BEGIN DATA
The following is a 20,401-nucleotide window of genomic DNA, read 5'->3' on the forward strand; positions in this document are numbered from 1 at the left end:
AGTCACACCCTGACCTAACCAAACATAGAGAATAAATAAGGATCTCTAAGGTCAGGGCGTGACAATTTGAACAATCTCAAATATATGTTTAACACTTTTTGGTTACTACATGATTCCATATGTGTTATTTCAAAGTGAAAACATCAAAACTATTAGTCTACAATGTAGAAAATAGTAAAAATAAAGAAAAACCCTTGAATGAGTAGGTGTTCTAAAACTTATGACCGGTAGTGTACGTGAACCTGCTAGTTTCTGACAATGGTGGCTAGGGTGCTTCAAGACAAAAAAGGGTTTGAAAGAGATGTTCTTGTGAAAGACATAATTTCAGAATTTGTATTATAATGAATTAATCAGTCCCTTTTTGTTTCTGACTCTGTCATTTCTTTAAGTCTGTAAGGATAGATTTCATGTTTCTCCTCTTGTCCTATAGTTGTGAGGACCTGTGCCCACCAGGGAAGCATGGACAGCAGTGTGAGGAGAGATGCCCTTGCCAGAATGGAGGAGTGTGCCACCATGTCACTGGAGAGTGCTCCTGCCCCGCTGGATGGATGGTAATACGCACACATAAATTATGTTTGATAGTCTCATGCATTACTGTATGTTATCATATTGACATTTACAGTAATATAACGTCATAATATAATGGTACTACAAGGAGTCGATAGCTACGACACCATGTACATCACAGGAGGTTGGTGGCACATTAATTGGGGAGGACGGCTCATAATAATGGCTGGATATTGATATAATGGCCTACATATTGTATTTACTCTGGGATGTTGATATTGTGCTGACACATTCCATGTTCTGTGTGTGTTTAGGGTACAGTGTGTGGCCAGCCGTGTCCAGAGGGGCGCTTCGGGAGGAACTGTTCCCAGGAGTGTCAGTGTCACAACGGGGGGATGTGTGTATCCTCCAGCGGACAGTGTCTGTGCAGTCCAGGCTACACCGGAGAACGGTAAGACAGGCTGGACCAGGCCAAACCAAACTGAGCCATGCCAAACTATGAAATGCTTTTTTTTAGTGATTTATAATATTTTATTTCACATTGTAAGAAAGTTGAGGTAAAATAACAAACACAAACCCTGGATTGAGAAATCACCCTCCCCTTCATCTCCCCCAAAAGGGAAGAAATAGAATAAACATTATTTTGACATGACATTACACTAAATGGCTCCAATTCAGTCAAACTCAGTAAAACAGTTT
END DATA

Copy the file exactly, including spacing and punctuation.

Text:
The following is a 20,401-nucleotide window of genomic DNA, read 5'->3' on the forward strand; positions in this document are numbered from 1 at the left end:
AGTCACACCCTGACCTAACCAAACATAGAGAATAAATAAGGATCTCTAAGGTCAGGGCGTGACAATTTGAACAATCTCAAATATATGTTTAACACTTTTTGGTTACTACATGATTCCATATGTGTTATTTCAAAGTGAAAACATCAAAACTATTAGTCTACAATGTAGAAAATAGTAAAAATAAAGAAAAACCCTTGAATGAGTAGGTGTTCTAAAACTTATGACCGGTAGTGTACGTGAACCTGCTAGTTTCTGACAATGGTGGCTAGGGTGCTTCAAGACAAAAAAGGGTTTGAAAGAGATGTTCTTGTGAAAGACATAATTTCAGAATTTGTATTATAATGAATTAATCAGTCCCTTTTTGTTTCTGACTCTGTCATTTCTTTAAGTCTGTAAGGATAGATTTCATGTTTCTCCTCTTGTCCTATAGTTGTGAGGACCTGTGCCCACCAGGGAAGCATGGACAGCAGTGTGAGGAGAGATGCCCTTGCCAGAATGGAGGAGTGTGCCACCATGTCACTGGAGAGTGCTCCTGCCCCGCTGGATGGATGGTAATACGCACACATAAATTATGTTTGATAGTCTCATGCATTACTGTATGTTATCATATTGACATTTACAGTAATATAACGTCATAATATAATGGTACTACAAGGAGTCGATAGCTACGACACCATGTACATCACAGGAGGTTGGTGGCACATTAATTGGGGAGGACGGCTCATAATAATGGCTGGATATTGATATAATGGCCTACATATTGTATTTACTCTGGGATGTTGATATTGTGCTGACACATTCCATGTTCTGTGTGTGTTTAGGGTACAGTGTGTGGCCAGCCGTGTCCAGAGGGGCGCTTCGGGAGGAACTGTTCCCAGGAGTGTCAGTGTCACAACGGGGGGATGTGTGTATCCTCCAGCGGACAGTGTCTGTGCAGTCCAGGCTACACCGGAGAACGGTAAGACAGGCTGGACCAGGCCAAACCAAACTGAGCCATGCCAAACTATGAAATGCTTTTTTTTAGTGATTTATAATATTTTATTTCACATTGTAAGAAAGTTGAGGTAAAATAACAAACACAAACCCTGGATTGAGAAATCACCCTCCCCTTCATCTCCCCCAAAAGGGAAGAAATAGAATAAACATTATTTTGACATGACATTACACTAAATGGCTCCAATTCAGTCAAACTCAGTAAAACAGTTT